sometimes this means putting the computer in the living
room, but it is in everyone’s best interest and allows
for easier monitoring of online activities.
These days it is usually not the
technical aspects of using the Internet and computer
that kids need help with; more often than not it is
usually a matter of helping them communicate clearly and
get the hang of negotiating trades that they might need
your assistance. Parents will likely have to help their
child obtain their shipping supplies, but hopefully
before too long they will have supplies to reuse!
Kids will be kids and teenagers will
be teenagers. As I mentioned, some younger sports card
traders might view trading as a good opportunity to
bolster their collection through less than honest means.
When I first started Sportscardfun.com, and before we
had a temporary membership fee and more safety measures in place, I had to
help a few good traders contact the parents of Juvenal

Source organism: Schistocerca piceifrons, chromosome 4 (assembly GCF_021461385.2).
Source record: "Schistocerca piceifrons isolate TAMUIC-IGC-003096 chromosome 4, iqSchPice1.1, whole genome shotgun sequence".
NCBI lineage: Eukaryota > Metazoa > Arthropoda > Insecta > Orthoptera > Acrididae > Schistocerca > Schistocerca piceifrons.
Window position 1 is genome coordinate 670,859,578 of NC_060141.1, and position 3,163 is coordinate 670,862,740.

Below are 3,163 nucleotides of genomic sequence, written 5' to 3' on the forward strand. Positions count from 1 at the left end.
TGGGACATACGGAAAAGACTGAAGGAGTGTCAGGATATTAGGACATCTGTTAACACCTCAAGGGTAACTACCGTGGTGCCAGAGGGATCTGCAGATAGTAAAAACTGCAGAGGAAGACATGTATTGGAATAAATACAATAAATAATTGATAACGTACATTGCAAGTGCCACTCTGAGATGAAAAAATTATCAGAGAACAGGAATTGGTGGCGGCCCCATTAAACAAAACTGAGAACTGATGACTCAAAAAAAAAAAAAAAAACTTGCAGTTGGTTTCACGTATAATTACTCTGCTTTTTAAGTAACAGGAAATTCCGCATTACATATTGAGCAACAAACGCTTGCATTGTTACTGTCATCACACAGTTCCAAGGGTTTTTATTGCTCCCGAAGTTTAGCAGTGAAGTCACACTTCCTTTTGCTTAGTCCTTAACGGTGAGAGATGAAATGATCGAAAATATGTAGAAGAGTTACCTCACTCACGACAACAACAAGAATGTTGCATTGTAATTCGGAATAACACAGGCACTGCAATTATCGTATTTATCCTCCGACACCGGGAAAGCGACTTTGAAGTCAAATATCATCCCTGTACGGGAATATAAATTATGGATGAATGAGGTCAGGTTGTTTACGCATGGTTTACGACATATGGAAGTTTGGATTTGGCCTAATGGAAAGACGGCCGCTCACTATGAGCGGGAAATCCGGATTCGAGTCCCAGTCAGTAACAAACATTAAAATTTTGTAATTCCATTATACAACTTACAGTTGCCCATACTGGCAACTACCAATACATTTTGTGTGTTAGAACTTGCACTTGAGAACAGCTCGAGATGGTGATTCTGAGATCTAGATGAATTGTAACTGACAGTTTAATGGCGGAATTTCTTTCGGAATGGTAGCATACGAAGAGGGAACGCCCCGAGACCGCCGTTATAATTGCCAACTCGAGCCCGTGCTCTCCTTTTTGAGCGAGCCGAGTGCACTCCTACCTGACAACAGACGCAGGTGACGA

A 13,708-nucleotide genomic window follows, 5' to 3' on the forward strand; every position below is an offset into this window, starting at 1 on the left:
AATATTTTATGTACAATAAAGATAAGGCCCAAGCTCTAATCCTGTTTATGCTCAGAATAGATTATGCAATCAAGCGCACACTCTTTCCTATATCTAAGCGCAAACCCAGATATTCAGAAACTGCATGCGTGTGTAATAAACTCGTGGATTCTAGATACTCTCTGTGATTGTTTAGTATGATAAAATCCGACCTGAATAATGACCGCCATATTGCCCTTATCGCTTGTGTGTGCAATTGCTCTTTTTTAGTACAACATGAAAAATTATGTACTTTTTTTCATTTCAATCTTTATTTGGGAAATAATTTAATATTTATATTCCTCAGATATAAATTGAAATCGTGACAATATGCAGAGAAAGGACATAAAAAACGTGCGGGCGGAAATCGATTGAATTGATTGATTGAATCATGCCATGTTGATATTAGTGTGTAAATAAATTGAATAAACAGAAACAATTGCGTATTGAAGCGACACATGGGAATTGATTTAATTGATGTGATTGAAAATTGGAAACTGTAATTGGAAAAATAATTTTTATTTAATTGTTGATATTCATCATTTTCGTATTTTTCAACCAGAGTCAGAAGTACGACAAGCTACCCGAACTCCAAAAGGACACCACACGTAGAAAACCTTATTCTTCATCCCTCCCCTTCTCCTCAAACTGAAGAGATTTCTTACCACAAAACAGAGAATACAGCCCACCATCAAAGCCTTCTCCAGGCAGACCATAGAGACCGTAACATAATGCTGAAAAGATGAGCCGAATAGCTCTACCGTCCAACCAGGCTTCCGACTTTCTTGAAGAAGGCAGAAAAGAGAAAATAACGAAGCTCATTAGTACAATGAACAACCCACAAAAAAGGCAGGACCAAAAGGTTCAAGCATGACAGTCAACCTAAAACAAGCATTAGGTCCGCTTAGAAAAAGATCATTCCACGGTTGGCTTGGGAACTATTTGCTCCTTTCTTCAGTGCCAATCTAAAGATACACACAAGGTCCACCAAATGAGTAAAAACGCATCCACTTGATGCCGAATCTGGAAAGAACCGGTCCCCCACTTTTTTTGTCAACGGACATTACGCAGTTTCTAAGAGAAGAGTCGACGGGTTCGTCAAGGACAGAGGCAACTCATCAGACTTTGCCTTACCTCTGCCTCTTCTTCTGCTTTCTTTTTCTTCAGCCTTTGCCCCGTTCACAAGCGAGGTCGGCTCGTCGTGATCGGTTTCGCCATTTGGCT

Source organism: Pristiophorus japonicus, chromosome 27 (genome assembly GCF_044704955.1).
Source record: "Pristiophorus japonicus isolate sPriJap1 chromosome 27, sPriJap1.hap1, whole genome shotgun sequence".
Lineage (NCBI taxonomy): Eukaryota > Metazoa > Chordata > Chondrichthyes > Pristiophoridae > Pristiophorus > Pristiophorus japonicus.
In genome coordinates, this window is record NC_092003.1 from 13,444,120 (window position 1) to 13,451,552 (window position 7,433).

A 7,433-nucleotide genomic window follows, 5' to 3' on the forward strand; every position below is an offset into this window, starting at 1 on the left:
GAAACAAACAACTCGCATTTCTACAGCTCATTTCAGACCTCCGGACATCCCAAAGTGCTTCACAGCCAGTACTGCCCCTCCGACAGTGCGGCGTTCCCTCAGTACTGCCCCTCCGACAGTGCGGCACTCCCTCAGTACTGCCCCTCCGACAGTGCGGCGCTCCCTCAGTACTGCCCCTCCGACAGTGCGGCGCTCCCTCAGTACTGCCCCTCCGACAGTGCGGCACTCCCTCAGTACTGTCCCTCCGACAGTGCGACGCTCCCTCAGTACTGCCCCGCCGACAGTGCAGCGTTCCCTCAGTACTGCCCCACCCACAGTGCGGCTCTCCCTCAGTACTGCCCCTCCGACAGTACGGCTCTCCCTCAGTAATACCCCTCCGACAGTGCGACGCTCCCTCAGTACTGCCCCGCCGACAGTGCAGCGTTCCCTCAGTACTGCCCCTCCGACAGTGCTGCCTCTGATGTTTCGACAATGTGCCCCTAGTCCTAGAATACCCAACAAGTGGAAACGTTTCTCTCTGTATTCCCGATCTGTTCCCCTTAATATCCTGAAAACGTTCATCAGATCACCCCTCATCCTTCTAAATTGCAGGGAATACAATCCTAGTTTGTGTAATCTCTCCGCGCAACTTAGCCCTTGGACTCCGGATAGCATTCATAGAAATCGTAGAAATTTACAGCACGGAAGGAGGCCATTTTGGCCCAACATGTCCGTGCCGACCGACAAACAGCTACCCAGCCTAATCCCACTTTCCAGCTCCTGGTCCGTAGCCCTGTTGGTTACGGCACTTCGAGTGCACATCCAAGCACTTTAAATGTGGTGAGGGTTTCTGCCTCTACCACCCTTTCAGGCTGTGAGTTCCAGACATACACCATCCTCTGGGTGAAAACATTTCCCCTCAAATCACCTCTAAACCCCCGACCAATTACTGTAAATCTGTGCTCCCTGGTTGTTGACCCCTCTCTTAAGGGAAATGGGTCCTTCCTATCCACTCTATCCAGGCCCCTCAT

trader in order to help sort out the monkey business
their youth was involved in. Since that time we have
added several additional security measures on our site;
one of which is a parental consent form. For kids under
the age of 13 who want an account of their own on our
site they must have their parents or legal guardian
approve this first. That being said, most kids seem to
do just fine with a little help from mom or dad and
thieves certainly do not only come in the youth variety,
an equal number of crooks I have encountered are of
legal age. It is worth stating again that it is in
everyone best interest for parents to monitor their
child’s on line sports card trading ventures closely.
Smart trader tip!
Some folks will set up a PO Box in order to avoid
giving out a home street address.
Chapter 6 -
Upgrade and MAKE $MONEY$